A DEVELOPMENT OF the "chevrons," the Diamonds (1964-69) were Noland's first shaped paintings. The interaction of color and layout involved the picture shape itself.
The "Square Diamond" format (1964-65) took the chevron motif into the domain of the shaped picture. In this format the sides of chevrons aligned with the sides a square picture hung from its corners as a diamond. The chevron motif sprang into being only when the square canvas was hung this way; as a horizontal square the chevrons remained inert, equal-sided "L" shapes. Because external shape and orientation determine the character and expression of depicted shape, this reversed the terms of traditional art. Picture shape had previously been a passive container; in the square diamonds an active shape energized what would otherwise have been a passive motif.
Although simple in appearance, the "Narrow Diamonds", which followed in 1966-67, are some of Noland's most brilliant and radical paintings. In effect the square diamond motif was squeezed into a narrow, elongated panel: instead of containing an emblematic motif, the painting itself became emblematic.
Instead of chevrons, narrow bands of color aligned with a parallel pair of sides of a diamond shaped picture. The paintings were often in the proportion of 2 x 8 feet, (in which case called "Needle Diamonds") but occurred in other proportions as well. The tension imposed by parallel diagonal bands recalled the "asymmetrical chevrons," and a dynamic chevron image is implied by the diagonal termination of the bands at the picture edge. (By way of comparison, recall how passive and flaccid were so many geometric band paintings of the '60s.)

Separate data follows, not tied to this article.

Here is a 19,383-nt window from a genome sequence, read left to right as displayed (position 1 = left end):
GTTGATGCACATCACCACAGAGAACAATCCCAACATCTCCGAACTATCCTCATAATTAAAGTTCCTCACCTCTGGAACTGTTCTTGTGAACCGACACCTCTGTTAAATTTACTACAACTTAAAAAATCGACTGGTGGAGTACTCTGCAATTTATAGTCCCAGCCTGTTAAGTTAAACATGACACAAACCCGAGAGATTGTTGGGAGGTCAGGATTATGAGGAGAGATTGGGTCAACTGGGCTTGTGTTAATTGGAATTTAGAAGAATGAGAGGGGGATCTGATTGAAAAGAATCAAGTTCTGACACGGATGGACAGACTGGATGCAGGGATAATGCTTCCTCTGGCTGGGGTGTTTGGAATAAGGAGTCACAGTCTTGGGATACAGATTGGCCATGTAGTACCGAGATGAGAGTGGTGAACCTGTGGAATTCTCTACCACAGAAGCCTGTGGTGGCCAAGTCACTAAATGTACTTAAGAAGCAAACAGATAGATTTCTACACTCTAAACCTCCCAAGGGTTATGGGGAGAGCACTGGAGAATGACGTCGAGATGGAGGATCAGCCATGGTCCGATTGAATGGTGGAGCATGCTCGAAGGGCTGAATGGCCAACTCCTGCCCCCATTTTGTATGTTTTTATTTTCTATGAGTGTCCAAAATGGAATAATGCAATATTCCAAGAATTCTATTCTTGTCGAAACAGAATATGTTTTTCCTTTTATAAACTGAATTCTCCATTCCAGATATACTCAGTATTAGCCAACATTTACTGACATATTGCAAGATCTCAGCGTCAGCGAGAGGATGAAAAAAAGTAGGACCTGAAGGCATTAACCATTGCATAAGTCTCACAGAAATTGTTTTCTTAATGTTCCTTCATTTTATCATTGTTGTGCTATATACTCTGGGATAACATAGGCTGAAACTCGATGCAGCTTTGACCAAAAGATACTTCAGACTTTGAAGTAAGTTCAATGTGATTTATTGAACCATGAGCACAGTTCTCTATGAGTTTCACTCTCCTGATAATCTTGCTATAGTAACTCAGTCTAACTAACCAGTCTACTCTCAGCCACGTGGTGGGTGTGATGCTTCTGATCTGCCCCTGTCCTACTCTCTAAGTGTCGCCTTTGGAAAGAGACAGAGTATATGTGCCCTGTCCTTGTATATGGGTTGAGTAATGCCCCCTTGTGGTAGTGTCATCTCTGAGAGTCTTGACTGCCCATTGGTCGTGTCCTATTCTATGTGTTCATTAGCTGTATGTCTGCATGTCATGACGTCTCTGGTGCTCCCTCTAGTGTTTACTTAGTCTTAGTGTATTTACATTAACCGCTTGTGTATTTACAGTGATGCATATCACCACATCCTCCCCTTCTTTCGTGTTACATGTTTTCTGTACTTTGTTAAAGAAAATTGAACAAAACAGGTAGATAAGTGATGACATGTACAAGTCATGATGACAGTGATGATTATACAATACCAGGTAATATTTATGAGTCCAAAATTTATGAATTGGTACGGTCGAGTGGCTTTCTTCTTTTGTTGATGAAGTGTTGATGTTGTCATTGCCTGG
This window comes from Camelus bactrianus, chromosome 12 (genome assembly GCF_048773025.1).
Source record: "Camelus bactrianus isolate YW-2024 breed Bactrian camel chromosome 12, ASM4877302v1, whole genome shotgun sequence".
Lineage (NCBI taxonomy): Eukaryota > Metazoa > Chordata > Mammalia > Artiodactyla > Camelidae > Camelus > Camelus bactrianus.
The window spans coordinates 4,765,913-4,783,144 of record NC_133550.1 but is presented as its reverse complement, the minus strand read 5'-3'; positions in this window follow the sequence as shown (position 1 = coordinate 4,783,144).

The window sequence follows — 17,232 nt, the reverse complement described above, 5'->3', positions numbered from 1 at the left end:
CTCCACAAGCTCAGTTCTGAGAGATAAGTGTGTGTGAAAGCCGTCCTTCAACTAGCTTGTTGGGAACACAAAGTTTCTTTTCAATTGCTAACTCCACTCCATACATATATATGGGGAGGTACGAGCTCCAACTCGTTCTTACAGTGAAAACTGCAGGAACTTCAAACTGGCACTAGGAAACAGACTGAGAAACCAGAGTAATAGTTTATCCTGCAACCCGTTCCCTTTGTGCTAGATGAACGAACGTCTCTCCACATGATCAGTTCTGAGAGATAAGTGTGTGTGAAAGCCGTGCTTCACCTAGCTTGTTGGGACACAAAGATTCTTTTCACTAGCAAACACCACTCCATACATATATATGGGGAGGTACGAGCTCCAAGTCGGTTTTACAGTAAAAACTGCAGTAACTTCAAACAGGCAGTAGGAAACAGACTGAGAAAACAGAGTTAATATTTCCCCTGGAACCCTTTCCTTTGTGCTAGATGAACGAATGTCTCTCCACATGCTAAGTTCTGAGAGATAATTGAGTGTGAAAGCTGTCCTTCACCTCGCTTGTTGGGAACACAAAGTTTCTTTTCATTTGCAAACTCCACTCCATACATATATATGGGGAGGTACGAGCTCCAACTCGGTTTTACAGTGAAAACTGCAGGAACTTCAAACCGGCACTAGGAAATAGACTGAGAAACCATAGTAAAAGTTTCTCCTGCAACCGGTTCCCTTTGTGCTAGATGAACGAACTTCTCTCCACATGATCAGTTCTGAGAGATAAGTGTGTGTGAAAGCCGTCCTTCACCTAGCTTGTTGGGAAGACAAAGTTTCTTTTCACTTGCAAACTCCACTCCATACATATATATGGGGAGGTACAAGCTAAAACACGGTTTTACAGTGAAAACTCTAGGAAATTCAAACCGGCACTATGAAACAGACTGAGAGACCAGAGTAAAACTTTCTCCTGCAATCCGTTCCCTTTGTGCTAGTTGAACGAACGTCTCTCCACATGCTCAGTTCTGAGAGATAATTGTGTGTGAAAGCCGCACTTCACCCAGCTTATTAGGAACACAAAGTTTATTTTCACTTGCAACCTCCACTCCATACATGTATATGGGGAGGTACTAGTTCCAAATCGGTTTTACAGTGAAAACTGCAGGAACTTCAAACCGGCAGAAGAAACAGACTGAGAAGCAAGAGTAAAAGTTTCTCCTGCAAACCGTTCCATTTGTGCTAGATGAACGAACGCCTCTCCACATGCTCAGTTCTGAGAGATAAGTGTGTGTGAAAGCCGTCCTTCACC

In these paintings color, used with the precision of notes
in a scale or chord, was often arranged in equal steps from dark
to light, this unlikely arrangement dissected chiaroscuro, transforming
it into measured relations of color. Whereas shading in abstract
painting usually punched holes in the picture surface, here eccentric
picture shape held the shading flat.